/ Some of the features of Titan‘s atmosphere, like its polar vortex, can be seen with visible light. Share this story
Weather prediction is a tricky business. And it‘s even more difficult when you only have a single deceased orbiter to get your data from. This week, via a , the Cassini probe tells us of on Titan.
Cassini had a couple of imaging spectrometers on board. These created pictures of Titan, with each pixel in the image telling us something about the materials in the atmosphere and on the ground within the region covered by the pixel. In 2009 and 2010, during the equinox, Cassini observed a sudden and short-lived brightening on Titan.
The brightening was not visible to the naked eye. Instead, it was mostly visible in the infrared (a wavelength longer than we can see). What could have caused it?
Is it a bird, is it a plane?
There were numerous possibilities: maybe a volcano had erupted? Maybe a storm had changed the lay of the land, making it more reflective? Was it methane clouds?
All of these possibilities were examined. It turns out that lava and volcanic hot spots would cool too slowly, so they were eliminated. The ground pre– and post-brightening seemed the same, so that couldn’t have been the issue, either.
That left atmospheric effects. The nice thing about spectroscopy is that once you know what you‘re looking at (e.g., Titan’s atmosphere), you can sometimes tell how deep the changes are. It’s like this: the atmosphere is quite transparent for some wavelength ranges (called windows). Right at the edge of the window, there is some absorption, but not too much. If something changes at low altitudes, the atmosphere above it will wash out those changes at the edges of the window.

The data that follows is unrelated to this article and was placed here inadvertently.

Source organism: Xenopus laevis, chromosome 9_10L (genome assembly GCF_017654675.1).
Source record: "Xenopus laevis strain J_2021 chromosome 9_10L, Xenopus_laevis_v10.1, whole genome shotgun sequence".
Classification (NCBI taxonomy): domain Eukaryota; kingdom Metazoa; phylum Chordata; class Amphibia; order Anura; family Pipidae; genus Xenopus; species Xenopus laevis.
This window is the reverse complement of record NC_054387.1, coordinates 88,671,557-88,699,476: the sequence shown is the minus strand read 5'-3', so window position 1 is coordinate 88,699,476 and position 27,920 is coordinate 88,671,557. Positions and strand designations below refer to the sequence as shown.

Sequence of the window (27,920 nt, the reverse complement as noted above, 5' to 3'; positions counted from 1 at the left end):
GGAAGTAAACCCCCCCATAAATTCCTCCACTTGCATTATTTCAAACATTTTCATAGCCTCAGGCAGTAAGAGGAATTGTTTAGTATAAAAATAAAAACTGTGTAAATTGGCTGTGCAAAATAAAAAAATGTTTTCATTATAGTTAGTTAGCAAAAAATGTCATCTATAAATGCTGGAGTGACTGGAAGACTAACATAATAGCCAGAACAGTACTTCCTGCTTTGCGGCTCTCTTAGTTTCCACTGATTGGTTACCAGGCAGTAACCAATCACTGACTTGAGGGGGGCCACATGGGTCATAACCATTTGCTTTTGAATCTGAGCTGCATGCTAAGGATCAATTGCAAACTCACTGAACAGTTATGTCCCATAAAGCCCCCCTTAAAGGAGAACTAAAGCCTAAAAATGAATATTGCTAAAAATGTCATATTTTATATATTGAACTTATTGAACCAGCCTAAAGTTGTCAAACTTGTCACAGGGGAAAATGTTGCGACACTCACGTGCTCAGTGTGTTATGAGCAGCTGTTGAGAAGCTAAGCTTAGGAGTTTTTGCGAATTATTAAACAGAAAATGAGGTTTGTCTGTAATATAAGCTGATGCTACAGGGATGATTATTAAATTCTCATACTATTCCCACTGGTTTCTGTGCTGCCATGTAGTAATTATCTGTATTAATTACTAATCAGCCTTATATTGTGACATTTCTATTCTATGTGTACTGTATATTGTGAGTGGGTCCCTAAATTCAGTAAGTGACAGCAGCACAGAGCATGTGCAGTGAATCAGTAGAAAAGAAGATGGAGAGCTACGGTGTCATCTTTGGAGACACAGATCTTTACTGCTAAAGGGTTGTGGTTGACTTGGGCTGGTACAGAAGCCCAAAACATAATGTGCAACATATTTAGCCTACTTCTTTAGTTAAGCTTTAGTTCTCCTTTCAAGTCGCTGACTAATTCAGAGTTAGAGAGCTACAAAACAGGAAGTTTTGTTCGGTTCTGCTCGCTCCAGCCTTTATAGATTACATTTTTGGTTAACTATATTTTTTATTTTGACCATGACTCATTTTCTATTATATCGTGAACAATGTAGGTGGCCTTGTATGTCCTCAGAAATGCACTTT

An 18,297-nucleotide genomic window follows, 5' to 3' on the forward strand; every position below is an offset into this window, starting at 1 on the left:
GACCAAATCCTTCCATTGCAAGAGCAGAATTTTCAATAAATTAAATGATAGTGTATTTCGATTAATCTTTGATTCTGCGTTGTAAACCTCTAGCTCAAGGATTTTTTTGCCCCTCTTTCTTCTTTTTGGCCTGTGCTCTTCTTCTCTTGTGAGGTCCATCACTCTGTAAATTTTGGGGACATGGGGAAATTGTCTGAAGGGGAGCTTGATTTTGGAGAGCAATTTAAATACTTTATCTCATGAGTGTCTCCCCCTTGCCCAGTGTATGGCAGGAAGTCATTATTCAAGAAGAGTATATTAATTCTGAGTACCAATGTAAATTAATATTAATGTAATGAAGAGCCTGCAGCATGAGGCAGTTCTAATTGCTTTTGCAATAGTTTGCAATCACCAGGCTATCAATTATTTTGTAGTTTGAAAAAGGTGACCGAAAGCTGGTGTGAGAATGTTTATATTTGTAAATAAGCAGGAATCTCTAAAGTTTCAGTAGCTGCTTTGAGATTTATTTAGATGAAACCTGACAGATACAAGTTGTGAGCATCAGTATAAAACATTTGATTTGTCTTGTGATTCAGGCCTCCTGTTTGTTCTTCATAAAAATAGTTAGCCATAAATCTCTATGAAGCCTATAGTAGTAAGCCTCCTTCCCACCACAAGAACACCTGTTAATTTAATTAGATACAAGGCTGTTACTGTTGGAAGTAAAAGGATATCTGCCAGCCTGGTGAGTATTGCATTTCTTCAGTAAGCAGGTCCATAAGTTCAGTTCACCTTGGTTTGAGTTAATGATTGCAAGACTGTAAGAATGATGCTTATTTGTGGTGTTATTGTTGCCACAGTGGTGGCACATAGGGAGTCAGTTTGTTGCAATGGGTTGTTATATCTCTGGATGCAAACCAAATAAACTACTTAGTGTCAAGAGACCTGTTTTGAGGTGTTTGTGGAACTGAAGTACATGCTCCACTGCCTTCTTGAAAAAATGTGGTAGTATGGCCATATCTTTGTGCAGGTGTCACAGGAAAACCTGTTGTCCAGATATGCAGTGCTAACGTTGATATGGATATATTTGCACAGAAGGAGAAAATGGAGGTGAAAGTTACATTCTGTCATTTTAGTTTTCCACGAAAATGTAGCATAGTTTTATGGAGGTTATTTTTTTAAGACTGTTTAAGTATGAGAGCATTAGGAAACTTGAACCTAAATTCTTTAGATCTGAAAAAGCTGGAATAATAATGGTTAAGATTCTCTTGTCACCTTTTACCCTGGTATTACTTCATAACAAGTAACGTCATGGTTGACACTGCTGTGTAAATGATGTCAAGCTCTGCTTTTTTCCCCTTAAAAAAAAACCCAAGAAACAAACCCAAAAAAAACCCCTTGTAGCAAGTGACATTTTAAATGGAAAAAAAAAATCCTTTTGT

The washed-out nature of the changes told the scientists that whatever happened, it was in the lower atmosphere. Not only that, but the remaining spectra definitely indicated that an organic compound was involved. Was it really a heavier organic solid in the atmosphere, or were the scientists being fooled by liquid methane, which looks similar spectrally?
By taking the light reflected from the ground on a clear day and manually adding in the changes due to methane clouds, the researchers could almost fit the data. But the clouds had to be at very low altitude and consist of very small drops. This seemed unlikely to the researchers, but maybe it was the answer?
Not much wind at the equator
To investigate, the researchers turned to climate and weather modeling. Their models showed that while methane clouds could form at the equator (where the brightening was observed), they would all be too high in the atmosphere. Not only that, the required droplet size was much too small. Here, the researchers use the word unphysical, which means such a small droplet would evaporate immediately or grow rapidly, such that the population of small droplets is always zero. In other words: we were not looking at clouds of methane.
In the end, they concluded that the event had to be a dust storm. Not like the sand we have here on Earth, but sands of frozen organics—think solid gasoline blowing in the wind.
But that raised yet another question. How did the particles get into the air? When , it threw up a bit of dust. But it was also found that in the equatorial regions, there isn’t much wind. A set of experiments and more models show that winds between 9km/h and 40km/h would be required to kick up dust into the atmosphere. Atmospheric models, combined with observations, predict average wind speeds of just 1km/hr.
This, the researchers say, probably accounts for the rarity of these observations. Dust storms are only kicked off when a powerful short-lived gust lifts some dust into the air. That dust can kick up more dust at much-lower wind speeds. This triggers a short-lived uprising of dust that brightness the Titan sky momentarily.
It is possible that there is more evidence of dust storms hidden in Cassini’s archive of data. But we will have to wait until the researchers get their next turn with the ouija board to see if the data can be found.
Nature Geoscience, 2018, DOI: ()